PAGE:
Yesterday (Saturday) and Eleanor heard the Grasshopper Warbler still singing from it's weedy field between Lamport and Blueberry Farm and saw a pair of Grey Partridge in the same area.

Yesterday a female Bufflehead was an excellent find on the Nene Barrage section of Clifford Hill Gravel Pits. If a wild bird this individual originates from North America where this small duck is relatively common and widespread, at least in the northern states and Canada. Eleanor and I managed to see this bird yesterday evening, it was a very tired soul and was asleep almost throughout the hour we were watching it for. Alert observers earlier in the day noticed a metal ring on one leg which rather than devaluing it's status could provide authenticity of a wild origin if only we could read it!

Other birds noted here included a drake Wigeon, two striking Bar-headed Geese amongst the huge numbers of geese present, a Little Ringed Plover and four Oystercatchers (made up of two adults and two full-size and flying youngsters).


Neil M

Burnet moth on Common
Spotted Orchid at Harrington
Airfield. I struggle to identify
specific species of Burnet Moth
with at least three species possible
locally, so I'll just call it a
Burnet Moth!

Female Bufflehead.

Saturday, 24 June 2017

More ringing recoveries...


Another batch of ringing recoveries with a local association have kindly been sent though by Nick Wood and include the following...

1. An adult male Siskin (S122683) was ringed by John Woollett at Astcote on 29th March 2016 and was found dying only two days ago (22nd June 2017) at Resipole, Argyll in the Highlands district of Scotland. That is a lapsed period of 450 days and the bird was presumably breeding 586km NNW of where initially ringed by John in his garden.

2. A first year male Siskin (S122504) also ringed by John at Astcote on 7th March 2016 (he was invaded by Siskins at this time!) has been re-trapped by a ringer operating in Drummond near Inverness, again in the Highlands. This bird must be struggling with the concept of mist nets because he was caught and released three times this month - on 10th, 12th and 13th June! Clearly another bird that is assumed to be breeding 622km NNW of Astcote, initially being re-trapped 460 days later.

3. S215098 relates to a male Goldfinch that was ringed at Hanging Houghton on 12th December 2016 and sadly was found freshly dead in Bedford on 18th June 2017, a mere distance of 37 km in a south-easterly direction 188 days later.

4. A juvenile female Blackcap was ringed (Y635398) at Marsworth Reservoir, Tring in Hertfordshire on 22nd September 2013 and then turned up in a mist net at Linford Lakes on the edge of Milton Keynes on 18th June this year. This now adult (four year old) female bird is presumably trying to breed locally, being re-trapped 1365 days after the initial ringing date just 29km to the NNW (but surely having travelled south to the Mediterranean or beyond four times in between).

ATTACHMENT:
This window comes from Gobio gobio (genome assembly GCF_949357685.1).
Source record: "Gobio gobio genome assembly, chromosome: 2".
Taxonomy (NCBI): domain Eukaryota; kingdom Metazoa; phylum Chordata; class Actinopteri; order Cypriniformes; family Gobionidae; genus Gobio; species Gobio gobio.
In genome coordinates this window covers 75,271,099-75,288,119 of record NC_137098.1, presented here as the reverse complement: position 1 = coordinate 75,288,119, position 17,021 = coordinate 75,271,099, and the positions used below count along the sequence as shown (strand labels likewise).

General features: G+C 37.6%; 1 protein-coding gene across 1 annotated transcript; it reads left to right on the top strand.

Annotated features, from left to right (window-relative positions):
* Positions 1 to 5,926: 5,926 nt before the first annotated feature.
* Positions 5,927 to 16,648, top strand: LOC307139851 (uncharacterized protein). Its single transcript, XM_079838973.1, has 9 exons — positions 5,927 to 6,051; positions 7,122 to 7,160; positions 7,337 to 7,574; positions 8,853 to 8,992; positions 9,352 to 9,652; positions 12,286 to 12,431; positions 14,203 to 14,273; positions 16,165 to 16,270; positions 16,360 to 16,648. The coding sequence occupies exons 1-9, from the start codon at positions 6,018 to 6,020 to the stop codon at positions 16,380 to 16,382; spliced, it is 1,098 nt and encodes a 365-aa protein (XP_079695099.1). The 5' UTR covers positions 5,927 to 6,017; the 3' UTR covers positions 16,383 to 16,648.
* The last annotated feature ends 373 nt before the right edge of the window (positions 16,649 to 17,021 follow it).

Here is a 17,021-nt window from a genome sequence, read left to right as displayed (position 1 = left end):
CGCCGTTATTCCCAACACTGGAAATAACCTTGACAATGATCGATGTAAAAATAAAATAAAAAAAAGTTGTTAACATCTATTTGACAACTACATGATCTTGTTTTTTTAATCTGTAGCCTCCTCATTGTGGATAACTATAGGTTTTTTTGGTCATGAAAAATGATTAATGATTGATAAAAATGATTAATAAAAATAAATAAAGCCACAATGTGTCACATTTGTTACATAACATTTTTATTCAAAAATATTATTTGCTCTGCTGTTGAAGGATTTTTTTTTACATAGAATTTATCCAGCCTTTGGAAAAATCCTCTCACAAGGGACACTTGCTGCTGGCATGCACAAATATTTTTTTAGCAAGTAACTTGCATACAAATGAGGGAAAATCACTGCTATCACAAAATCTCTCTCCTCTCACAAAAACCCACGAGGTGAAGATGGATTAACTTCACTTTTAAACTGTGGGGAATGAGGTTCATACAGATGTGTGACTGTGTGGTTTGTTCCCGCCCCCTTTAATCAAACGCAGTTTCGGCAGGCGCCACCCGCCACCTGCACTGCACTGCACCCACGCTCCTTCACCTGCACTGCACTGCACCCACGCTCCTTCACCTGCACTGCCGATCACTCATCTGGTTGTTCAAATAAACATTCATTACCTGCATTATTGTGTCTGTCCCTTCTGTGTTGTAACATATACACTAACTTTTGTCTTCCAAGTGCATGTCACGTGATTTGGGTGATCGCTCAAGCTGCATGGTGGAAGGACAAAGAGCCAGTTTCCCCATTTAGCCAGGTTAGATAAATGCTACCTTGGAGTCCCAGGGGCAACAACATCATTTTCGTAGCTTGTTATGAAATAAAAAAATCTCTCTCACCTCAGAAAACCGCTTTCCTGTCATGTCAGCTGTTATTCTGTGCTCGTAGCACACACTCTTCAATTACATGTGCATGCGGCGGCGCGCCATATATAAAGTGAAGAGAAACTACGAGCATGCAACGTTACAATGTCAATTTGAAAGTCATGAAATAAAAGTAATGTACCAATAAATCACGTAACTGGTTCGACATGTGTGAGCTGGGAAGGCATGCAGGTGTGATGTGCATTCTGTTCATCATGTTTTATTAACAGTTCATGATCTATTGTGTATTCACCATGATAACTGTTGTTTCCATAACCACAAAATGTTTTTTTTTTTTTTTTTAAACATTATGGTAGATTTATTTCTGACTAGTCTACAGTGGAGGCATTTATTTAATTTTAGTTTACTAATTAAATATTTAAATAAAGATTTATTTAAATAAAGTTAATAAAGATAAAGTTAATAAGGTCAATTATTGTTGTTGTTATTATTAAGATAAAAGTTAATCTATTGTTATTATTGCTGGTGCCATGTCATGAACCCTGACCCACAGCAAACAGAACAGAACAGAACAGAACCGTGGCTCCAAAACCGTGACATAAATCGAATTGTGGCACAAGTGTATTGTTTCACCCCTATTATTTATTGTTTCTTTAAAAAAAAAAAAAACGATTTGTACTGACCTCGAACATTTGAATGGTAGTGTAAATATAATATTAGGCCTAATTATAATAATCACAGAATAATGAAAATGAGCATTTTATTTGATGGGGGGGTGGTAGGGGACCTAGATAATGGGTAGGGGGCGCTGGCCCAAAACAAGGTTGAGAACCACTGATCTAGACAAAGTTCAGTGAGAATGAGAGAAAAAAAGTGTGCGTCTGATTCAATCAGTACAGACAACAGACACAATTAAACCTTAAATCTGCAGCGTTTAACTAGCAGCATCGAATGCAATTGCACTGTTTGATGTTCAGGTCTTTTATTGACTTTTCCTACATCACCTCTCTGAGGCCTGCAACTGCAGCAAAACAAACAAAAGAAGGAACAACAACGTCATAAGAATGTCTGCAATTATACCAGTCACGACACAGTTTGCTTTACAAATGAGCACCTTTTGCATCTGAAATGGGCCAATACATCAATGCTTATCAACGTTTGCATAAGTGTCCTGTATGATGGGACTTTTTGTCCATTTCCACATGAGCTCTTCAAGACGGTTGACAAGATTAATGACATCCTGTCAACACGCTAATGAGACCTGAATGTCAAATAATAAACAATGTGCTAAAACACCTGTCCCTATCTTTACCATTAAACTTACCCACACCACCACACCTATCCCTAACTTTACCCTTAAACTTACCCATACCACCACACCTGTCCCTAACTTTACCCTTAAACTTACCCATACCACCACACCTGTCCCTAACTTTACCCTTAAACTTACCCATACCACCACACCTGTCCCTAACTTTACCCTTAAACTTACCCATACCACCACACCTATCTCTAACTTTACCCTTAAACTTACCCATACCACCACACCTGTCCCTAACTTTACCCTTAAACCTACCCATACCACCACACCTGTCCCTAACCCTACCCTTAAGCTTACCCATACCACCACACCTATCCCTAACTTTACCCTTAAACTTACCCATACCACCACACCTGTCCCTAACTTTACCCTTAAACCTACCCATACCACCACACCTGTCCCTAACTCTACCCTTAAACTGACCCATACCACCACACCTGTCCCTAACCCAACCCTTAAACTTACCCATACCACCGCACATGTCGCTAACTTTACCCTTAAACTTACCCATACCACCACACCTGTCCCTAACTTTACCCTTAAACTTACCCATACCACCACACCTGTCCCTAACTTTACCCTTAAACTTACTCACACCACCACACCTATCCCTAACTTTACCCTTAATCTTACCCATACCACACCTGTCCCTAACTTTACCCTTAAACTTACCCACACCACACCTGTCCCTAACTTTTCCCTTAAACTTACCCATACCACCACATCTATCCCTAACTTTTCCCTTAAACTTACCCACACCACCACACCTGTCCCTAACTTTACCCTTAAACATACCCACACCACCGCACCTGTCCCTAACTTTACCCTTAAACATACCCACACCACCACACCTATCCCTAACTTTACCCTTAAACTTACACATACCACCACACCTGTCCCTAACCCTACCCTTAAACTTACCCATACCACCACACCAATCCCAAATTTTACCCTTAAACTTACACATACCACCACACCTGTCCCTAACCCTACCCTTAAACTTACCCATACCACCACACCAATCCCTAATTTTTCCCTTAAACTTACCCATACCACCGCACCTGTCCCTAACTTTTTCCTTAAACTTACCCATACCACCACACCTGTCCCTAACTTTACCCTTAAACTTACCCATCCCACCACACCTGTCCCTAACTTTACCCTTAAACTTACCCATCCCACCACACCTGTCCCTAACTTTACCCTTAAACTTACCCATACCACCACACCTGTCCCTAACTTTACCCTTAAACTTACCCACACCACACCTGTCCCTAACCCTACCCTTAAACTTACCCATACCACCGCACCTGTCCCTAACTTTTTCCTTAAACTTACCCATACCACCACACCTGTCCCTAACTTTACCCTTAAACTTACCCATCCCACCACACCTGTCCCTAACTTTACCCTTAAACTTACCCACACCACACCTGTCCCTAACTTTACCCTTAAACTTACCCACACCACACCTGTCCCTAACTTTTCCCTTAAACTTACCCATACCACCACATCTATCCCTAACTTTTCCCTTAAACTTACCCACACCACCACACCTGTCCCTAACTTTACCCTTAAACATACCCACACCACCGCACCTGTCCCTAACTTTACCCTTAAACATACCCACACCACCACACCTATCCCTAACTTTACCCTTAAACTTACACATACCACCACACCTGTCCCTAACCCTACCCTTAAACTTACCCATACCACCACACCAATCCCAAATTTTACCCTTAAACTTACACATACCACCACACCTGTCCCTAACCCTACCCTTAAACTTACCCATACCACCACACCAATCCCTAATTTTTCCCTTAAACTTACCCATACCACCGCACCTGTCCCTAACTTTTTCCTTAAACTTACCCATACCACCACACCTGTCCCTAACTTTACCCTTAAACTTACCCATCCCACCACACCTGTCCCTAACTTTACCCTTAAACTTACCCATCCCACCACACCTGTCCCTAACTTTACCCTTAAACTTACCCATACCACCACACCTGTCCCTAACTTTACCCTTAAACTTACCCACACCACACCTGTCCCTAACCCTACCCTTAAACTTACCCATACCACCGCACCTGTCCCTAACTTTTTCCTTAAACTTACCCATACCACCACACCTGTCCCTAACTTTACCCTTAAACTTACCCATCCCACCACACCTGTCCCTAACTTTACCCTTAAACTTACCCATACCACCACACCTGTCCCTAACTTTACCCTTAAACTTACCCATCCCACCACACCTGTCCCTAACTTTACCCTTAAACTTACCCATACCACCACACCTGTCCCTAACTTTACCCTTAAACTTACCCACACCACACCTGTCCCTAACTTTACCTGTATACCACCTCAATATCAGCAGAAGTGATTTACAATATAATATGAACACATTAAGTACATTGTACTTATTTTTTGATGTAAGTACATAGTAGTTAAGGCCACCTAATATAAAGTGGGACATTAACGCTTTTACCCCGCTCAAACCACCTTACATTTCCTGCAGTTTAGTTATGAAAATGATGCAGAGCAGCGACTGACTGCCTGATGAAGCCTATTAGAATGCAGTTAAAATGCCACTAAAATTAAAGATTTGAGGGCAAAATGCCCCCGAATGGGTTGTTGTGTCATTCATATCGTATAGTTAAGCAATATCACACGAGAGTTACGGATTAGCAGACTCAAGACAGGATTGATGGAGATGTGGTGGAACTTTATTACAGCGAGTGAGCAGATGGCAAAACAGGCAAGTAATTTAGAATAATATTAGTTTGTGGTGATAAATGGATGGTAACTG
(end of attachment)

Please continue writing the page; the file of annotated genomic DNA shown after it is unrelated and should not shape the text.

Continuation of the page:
5. An adult Reed Warbler was ringed (Y634425) at Wilstone Reservoir, Tring, Hertfordshire on 22nd June 2013 and was re-trapped again at Linford Lakes on 18th June 2017 when identified as an adult male bird. This individual is at least five years old and like the Blackcap will have travelled huge distances during the last five seasons albeit that it's potential breeding site this year is only about 30km north of where first caught (and 1477 days later).


Neil M

Slow worm.

Scarlet Tiger moth.

Elephant Hawk-moth.

Golden-ringed Dragonfly.

All images taken by John
Gamble in Dorset last week-end.

Friday, 23 June 2017

Pitsford CBC


Although breezy and rather grey for much of it, I completed a Common Bird Census on the reserve at Pitsford Reservoir this morning. Bird song is dwindling now but Wrens and Blackcaps are still loud and persistent!

Nothing particularly exciting was found but a female Gadwall with six very small ducklings in the Holcot Bay was good news and there was a singing Spotted Flycatcher there too. A Nuthatch was in the Walgrave Bay, a Grey Wagtail was foraging on the causeway and a couple of Little Ringed Plovers were present, one displaying. A just-hatched brood of Moorhens was sadly quickly predated by Carrion Crows. Marsh Tits seemed to be well-spread around the reserve and there were quite a number of juvenile Goldcrests too.

Non-bird sightings included three Red Fox cubs, plenty of Muntjac, a Beautiful Demoiselle and a Black-tailed Skimmer. Butterflies were in low numbers the best being a freshly-emerged male Small Skipper.

Eleanor whizzed around Sywell Country Park this morning but the only thing she could find was a family party of Grey Wagtails around the dam area.


Neil M

Common Terns.

A recently-fledged juvenile
Green Woodpecker.

Muntjac! The second view is the
more frequent one, tail up and
running away!

Common Buzzard.

Common Blue Damselfly.

Male Yellowhammer.

Black-tailed Skimmer dragonfly.

Small Skipper butterfly.

Thursday, 22 June 2017

Evening visit to Pitsford...